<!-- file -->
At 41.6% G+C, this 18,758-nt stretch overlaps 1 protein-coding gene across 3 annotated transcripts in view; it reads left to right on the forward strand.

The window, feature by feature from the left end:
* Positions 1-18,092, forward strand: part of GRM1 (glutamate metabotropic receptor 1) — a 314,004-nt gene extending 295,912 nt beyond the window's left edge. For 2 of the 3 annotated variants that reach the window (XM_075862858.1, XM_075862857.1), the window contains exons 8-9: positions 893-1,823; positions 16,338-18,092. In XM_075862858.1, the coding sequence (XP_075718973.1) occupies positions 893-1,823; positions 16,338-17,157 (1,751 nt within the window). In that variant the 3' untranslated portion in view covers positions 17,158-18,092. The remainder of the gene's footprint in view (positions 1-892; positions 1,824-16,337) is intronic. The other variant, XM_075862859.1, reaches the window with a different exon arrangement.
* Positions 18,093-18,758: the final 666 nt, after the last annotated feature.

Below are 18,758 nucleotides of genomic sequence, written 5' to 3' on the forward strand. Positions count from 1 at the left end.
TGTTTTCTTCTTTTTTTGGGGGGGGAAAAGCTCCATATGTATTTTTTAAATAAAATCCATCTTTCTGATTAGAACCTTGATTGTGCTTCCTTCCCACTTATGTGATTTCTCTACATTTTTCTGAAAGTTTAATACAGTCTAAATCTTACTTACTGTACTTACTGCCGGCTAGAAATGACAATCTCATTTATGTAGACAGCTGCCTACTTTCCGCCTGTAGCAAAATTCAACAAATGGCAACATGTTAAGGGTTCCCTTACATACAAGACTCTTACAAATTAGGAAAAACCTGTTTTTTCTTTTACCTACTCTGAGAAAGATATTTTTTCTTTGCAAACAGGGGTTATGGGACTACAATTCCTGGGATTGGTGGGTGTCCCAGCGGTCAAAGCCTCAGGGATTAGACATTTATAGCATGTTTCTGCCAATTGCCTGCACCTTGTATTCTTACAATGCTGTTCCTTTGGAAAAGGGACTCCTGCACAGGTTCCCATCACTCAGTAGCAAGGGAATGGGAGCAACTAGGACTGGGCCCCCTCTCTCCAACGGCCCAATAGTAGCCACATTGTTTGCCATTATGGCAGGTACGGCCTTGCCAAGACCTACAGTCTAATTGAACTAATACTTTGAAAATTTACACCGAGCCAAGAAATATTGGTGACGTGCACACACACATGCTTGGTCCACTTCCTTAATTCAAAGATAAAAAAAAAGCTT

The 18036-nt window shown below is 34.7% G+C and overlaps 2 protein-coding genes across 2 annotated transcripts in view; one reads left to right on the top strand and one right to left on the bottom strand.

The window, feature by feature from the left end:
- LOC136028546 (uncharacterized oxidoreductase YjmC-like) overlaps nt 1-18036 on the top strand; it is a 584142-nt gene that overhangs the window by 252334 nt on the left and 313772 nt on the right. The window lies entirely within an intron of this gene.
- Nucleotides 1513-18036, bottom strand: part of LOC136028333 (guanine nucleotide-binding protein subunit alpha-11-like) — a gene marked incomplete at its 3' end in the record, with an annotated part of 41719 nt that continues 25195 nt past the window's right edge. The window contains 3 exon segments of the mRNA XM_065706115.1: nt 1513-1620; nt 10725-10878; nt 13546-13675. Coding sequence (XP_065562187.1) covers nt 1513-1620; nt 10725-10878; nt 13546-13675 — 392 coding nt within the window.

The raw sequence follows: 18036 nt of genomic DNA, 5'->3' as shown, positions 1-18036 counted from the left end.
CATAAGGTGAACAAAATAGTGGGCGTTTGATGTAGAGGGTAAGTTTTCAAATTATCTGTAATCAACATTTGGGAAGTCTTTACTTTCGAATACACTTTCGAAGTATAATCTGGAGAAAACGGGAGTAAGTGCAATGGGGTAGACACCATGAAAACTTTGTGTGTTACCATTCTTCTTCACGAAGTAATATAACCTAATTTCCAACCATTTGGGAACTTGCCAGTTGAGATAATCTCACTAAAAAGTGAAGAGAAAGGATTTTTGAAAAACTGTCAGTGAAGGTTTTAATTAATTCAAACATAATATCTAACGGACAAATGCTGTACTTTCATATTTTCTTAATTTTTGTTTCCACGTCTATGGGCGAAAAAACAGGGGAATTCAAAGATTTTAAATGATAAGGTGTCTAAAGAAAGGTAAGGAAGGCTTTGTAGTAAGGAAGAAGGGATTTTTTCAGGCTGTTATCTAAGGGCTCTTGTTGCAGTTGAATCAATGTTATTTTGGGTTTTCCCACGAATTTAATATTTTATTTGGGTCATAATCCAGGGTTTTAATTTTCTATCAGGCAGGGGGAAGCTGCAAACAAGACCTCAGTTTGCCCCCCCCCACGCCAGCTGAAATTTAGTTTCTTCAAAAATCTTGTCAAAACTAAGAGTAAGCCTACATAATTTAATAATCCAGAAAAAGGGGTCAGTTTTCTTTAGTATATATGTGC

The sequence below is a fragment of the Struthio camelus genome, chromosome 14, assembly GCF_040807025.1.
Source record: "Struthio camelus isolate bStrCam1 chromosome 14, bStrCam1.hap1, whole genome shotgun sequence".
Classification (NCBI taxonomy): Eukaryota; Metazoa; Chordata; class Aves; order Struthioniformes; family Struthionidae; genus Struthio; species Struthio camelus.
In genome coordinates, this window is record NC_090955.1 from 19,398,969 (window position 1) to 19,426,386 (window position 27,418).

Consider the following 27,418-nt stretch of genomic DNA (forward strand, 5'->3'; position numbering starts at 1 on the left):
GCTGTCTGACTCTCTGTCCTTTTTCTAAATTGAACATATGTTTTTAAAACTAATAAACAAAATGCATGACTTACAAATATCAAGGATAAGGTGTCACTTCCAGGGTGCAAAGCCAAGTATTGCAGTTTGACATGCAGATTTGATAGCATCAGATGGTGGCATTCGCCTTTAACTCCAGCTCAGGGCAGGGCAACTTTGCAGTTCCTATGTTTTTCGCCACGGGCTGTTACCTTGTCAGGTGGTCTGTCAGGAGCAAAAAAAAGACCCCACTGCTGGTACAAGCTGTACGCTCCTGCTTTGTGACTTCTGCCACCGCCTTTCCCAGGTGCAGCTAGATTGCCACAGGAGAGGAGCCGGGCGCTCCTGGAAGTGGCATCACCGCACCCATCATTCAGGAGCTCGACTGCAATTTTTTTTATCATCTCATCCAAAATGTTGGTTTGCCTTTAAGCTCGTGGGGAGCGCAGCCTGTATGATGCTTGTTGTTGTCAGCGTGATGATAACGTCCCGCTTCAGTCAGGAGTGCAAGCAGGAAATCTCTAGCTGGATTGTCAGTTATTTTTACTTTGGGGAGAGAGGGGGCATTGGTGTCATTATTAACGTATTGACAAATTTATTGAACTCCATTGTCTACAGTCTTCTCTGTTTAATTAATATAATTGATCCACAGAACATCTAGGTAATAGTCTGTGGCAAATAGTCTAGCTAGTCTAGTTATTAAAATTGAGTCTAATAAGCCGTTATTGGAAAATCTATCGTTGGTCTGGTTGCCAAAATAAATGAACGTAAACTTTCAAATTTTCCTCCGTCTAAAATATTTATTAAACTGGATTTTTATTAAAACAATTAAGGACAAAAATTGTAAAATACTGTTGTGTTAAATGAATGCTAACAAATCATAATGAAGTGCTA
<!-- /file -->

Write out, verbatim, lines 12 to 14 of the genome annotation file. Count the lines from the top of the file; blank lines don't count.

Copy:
CATAAGGTGAACAAAATAGTGGGCGTTTGATGTAGAGGGTAAGTTTTCAAATTATCTGTAATCAACATTTGGGAAGTCTTTACTTTCGAATACACTTTCGAAGTATAATCTGGAGAAAACGGGAGTAAGTGCAATGGGGTAGACACCATGAAAACTTTGTGTGTTACCATTCTTCTTCACGAAGTAATATAACCTAATTTCCAACCATTTGGGAACTTGCCAGTTGAGATAATCTCACTAAAAAGTGAAGAGAAAGGATTTTTGAAAAACTGTCAGTGAAGGTTTTAATTAATTCAAACATAATATCTAACGGACAAATGCTGTACTTTCATATTTTCTTAATTTTTGTTTCCACGTCTATGGGCGAAAAAACAGGGGAATTCAAAGATTTTAAATGATAAGGTGTCTAAAGAAAGGTAAGGAAGGCTTTGTAGTAAGGAAGAAGGGATTTTTTCAGGCTGTTATCTAAGGGCTCTTGTTGCAGTTGAATCAATGTTATTTTGGGTTTTCCCACGAATTTAATATTTTATTTGGGTCATAATCCAGGGTTTTAATTTTCTATCAGGCAGGGGGAAGCTGCAAACAAGACCTCAGTTTGCCCCCCCCCACGCCAGCTGAAATTTAGTTTCTTCAAAAATCTTGTCAAAACTAAGAGTAAGCCTACATAATTTAATAATCCAGAAAAAGGGGTCAGTTTTCTTTAGTATATATGTGC

The sequence below is a fragment of the Struthio camelus genome, chromosome 14, assembly GCF_040807025.1.
Source record: "Struthio camelus isolate bStrCam1 chromosome 14, bStrCam1.hap1, whole genome shotgun sequence".